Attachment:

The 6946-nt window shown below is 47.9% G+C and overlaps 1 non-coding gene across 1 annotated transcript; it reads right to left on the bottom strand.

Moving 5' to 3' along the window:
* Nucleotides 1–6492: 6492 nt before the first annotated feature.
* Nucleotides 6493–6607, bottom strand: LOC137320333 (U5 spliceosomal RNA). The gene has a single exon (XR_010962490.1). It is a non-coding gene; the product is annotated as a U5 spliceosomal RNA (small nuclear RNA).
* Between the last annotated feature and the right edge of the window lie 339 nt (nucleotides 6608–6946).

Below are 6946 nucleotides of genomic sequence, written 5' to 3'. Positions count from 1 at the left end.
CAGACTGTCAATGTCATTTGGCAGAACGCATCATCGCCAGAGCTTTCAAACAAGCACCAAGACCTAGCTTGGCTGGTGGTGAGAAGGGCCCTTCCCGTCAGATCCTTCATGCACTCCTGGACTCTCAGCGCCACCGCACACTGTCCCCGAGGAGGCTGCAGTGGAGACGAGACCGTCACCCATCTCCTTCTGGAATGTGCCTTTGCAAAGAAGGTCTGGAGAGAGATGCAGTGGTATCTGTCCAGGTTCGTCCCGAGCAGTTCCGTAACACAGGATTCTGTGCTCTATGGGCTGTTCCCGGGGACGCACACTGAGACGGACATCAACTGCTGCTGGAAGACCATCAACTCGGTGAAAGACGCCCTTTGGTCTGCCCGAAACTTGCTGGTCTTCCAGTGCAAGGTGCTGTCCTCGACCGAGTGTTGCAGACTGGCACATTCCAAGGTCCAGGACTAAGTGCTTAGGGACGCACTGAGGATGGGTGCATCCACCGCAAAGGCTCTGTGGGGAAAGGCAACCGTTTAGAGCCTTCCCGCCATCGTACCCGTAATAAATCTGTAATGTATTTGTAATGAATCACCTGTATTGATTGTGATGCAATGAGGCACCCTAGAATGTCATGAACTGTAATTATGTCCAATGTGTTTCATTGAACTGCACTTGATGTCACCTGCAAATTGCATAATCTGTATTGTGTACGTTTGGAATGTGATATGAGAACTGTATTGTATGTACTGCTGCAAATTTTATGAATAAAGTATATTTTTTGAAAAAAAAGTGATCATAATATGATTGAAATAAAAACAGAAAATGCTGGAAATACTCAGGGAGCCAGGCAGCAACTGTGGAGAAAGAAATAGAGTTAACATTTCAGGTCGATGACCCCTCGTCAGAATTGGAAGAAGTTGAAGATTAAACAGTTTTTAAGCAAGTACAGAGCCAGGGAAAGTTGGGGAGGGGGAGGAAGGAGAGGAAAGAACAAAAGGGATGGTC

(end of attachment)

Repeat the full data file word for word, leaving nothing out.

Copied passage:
The 6946-nt window shown below is 47.9% G+C and overlaps 1 non-coding gene across 1 annotated transcript; it reads right to left on the bottom strand.

Moving 5' to 3' along the window:
* Nucleotides 1–6492: 6492 nt before the first annotated feature.
* Nucleotides 6493–6607, bottom strand: LOC137320333 (U5 spliceosomal RNA). The gene has a single exon (XR_010962490.1). It is a non-coding gene; the product is annotated as a U5 spliceosomal RNA (small nuclear RNA).
* Between the last annotated feature and the right edge of the window lie 339 nt (nucleotides 6608–6946).

Below are 6946 nucleotides of genomic sequence, written 5' to 3'. Positions count from 1 at the left end.
CAGACTGTCAATGTCATTTGGCAGAACGCATCATCGCCAGAGCTTTCAAACAAGCACCAAGACCTAGCTTGGCTGGTGGTGAGAAGGGCCCTTCCCGTCAGATCCTTCATGCACTCCTGGACTCTCAGCGCCACCGCACACTGTCCCCGAGGAGGCTGCAGTGGAGACGAGACCGTCACCCATCTCCTTCTGGAATGTGCCTTTGCAAAGAAGGTCTGGAGAGAGATGCAGTGGTATCTGTCCAGGTTCGTCCCGAGCAGTTCCGTAACACAGGATTCTGTGCTCTATGGGCTGTTCCCGGGGACGCACACTGAGACGGACATCAACTGCTGCTGGAAGACCATCAACTCGGTGAAAGACGCCCTTTGGTCTGCCCGAAACTTGCTGGTCTTCCAGTGCAAGGTGCTGTCCTCGACCGAGTGTTGCAGACTGGCACATTCCAAGGTCCAGGACTAAGTGCTTAGGGACGCACTGAGGATGGGTGCATCCACCGCAAAGGCTCTGTGGGGAAAGGCAACCGTTTAGAGCCTTCCCGCCATCGTACCCGTAATAAATCTGTAATGTATTTGTAATGAATCACCTGTATTGATTGTGATGCAATGAGGCACCCTAGAATGTCATGAACTGTAATTATGTCCAATGTGTTTCATTGAACTGCACTTGATGTCACCTGCAAATTGCATAATCTGTATTGTGTACGTTTGGAATGTGATATGAGAACTGTATTGTATGTACTGCTGCAAATTTTATGAATAAAGTATATTTTTTGAAAAAAAAGTGATCATAATATGATTGAAATAAAAACAGAAAATGCTGGAAATACTCAGGGAGCCAGGCAGCAACTGTGGAGAAAGAAATAGAGTTAACATTTCAGGTCGATGACCCCTCGTCAGAATTGGAAGAAGTTGAAGATTAAACAGTTTTTAAGCAAGTACAGAGCCAGGGAAAGTTGGGGAGGGGGAGGAAGGAGAGGAAAGAACAAAAGGGATGGTC